Wind River—the largest vendor of software platforms and tools in the embedded market—has focused its message for the 2005 Embedded Systems Conference on open source, open standards and open technologies, announcing an expanded role in the Eclipse Foundation, proposing device-oriented extensions to the Eclipse software development platform, and unveiling a significant contribution to an open-source project for interprocess/interprocessor communications.
Additionally, the company says it has increased its investment in organizations such as the Eclipse Foundation, OSDL and CELF.
Eclipse role and project
Wind River first adopted Eclipse technology in December of 2003, and the company has marketed the Eclipse-based Workbench IDE (integrated development kit) since February, 2004.
Now, Wind River has joined the very largest Eclipse supporters—including IBM, Intel, MontaVista, and QNX—becoming a “strategic developer” rather than merely an add-in provider.
As part of its increased stature within the Eclipse Foundation, Wind River has proposed a new top-level project that, if approved, would become one of seven such projects.
The Device Software Development Platform project would focus on improving the Eclipse framework for use in developing device software, for example ensuring support for the broad diversity of microprocessors typically found in the embedded market, a Wind River spokesperson said.
Device Software Development Platform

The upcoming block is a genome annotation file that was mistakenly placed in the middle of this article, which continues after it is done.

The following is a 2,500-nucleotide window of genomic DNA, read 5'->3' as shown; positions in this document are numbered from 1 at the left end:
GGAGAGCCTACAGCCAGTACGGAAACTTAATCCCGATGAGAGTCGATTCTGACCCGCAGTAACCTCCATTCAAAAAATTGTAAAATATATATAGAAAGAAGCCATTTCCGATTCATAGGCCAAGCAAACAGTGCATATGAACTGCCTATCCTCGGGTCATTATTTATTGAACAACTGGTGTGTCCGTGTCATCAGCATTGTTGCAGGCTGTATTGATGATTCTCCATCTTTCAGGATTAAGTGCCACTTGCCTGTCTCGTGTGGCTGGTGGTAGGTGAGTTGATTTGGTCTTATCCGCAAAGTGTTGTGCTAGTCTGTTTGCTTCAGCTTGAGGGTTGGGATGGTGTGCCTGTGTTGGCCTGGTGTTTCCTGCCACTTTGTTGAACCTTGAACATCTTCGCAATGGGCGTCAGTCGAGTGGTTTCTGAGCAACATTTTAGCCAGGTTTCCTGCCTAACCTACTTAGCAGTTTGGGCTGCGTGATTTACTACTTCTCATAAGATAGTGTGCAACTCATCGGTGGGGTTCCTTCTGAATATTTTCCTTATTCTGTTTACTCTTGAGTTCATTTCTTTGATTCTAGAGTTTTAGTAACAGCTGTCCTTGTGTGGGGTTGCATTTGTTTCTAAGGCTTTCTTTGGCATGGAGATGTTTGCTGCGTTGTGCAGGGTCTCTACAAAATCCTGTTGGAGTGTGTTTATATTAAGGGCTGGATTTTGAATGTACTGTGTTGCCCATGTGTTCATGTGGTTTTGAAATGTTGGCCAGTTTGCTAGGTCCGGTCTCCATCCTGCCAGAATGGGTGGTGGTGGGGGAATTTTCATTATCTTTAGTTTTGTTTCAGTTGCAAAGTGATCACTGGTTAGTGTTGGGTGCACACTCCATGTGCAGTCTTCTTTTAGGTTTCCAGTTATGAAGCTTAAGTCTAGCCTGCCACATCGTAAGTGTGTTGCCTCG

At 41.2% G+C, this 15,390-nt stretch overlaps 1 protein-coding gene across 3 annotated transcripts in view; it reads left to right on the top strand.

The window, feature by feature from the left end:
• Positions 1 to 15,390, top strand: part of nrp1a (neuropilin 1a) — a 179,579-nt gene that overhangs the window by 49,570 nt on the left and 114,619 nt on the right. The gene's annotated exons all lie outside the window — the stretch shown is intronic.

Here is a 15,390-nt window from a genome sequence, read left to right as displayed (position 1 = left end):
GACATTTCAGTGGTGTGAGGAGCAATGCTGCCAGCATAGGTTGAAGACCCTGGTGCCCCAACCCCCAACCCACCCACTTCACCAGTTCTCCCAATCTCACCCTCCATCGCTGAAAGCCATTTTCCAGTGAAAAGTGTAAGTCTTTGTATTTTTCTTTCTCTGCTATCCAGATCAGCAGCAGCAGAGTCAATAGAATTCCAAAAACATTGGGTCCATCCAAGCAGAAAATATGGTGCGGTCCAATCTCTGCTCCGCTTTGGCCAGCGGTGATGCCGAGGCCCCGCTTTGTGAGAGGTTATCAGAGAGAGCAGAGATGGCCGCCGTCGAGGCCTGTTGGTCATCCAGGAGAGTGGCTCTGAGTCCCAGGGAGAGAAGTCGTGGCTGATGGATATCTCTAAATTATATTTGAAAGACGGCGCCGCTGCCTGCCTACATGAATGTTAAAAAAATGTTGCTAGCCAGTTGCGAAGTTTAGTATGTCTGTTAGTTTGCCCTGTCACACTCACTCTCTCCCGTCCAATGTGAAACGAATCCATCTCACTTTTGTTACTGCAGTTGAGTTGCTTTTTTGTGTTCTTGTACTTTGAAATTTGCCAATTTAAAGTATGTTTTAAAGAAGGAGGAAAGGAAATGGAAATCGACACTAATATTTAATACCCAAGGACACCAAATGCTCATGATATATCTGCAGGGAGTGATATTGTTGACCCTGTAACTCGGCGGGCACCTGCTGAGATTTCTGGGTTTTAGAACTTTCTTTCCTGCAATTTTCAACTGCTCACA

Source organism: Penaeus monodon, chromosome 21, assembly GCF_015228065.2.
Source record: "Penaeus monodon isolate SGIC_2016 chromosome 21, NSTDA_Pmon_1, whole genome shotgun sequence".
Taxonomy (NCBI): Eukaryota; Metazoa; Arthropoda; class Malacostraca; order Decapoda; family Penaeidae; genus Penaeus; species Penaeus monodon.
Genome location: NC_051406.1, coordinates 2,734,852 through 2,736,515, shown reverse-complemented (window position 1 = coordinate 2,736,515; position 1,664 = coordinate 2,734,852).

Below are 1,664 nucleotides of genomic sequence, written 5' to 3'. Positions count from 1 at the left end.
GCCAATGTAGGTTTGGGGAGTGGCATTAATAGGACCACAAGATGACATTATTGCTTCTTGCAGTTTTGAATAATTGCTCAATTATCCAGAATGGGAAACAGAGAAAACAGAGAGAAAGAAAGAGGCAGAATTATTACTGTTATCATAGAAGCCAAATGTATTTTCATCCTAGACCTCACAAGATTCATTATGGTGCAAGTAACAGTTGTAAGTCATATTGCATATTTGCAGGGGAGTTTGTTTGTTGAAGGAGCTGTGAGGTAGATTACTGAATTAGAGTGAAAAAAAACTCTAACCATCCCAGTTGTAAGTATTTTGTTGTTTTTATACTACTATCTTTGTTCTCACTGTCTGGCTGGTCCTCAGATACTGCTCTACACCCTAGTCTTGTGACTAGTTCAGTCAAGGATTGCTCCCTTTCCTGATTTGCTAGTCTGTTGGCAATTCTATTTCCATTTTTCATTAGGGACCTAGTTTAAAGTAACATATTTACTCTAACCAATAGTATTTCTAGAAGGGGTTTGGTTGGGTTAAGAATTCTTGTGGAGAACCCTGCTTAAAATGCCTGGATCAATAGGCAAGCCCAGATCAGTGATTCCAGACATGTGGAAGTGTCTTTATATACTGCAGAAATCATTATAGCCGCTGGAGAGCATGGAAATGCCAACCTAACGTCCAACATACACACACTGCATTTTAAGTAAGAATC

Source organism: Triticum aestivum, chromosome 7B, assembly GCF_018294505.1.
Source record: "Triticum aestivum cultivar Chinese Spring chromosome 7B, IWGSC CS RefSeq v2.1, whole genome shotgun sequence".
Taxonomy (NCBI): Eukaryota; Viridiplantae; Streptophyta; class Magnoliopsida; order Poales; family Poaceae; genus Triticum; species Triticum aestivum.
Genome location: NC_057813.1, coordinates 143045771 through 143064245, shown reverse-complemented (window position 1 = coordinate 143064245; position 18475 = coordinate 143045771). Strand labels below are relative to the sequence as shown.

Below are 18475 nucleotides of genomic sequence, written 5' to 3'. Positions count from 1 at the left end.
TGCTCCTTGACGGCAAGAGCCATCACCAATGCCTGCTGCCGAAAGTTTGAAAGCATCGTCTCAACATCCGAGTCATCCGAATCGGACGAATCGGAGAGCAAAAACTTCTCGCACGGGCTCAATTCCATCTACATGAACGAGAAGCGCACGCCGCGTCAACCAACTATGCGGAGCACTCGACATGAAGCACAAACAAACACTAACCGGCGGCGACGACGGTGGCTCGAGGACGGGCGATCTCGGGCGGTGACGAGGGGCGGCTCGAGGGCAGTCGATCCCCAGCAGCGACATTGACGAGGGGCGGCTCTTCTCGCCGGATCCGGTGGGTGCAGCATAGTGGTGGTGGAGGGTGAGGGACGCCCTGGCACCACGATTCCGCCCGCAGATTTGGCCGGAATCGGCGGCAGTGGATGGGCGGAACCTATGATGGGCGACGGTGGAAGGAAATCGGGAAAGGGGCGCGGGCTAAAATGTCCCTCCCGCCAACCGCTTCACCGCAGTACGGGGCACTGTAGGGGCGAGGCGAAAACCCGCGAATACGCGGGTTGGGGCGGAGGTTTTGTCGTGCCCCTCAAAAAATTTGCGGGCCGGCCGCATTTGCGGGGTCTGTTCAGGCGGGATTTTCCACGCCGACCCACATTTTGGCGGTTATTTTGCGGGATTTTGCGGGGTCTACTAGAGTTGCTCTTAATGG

Wind River issued the following “Project Declaration,” which defines its vision for the proposed Device Software Development Platform extensions to the Eclipse framework:
The goal of the Device Software Development Platform is to provide an open-source framework and exemplary tools to support the creation of embedded applications.
Users of the Device Software Development Platform will find it easier to create plug-ins that work across a wide range of Eclipse based development environments, operating systems, connection mechanisms and target architectures. Projects will initially focus on target management to enable developers to deploy, debug and analyze applications on a device as well as the configuration of operating system and middleware components.
We will work closely with CDT [the C/C++ Development Tools project] and other Eclipse Projects to improve the overall platform by adding capabilities needed for embedded development, such as asynchronous debugger interfaces and scalable parsing technology, in a consistent and meaningful way.
We look forward to input and discussion from the Eclipse community.
“By bringing the Device Software Development Project to the market, Wind River will help change the way device software development is done,” said Wind River chief marketing officer, John Bruggeman.
“Manufacturers will now be able to standardize on choice—using a widely accepted, fully integrated development platform that supports all Eclipse technologies and is backed by an unprecedented ecosystem of industry-leading companies.”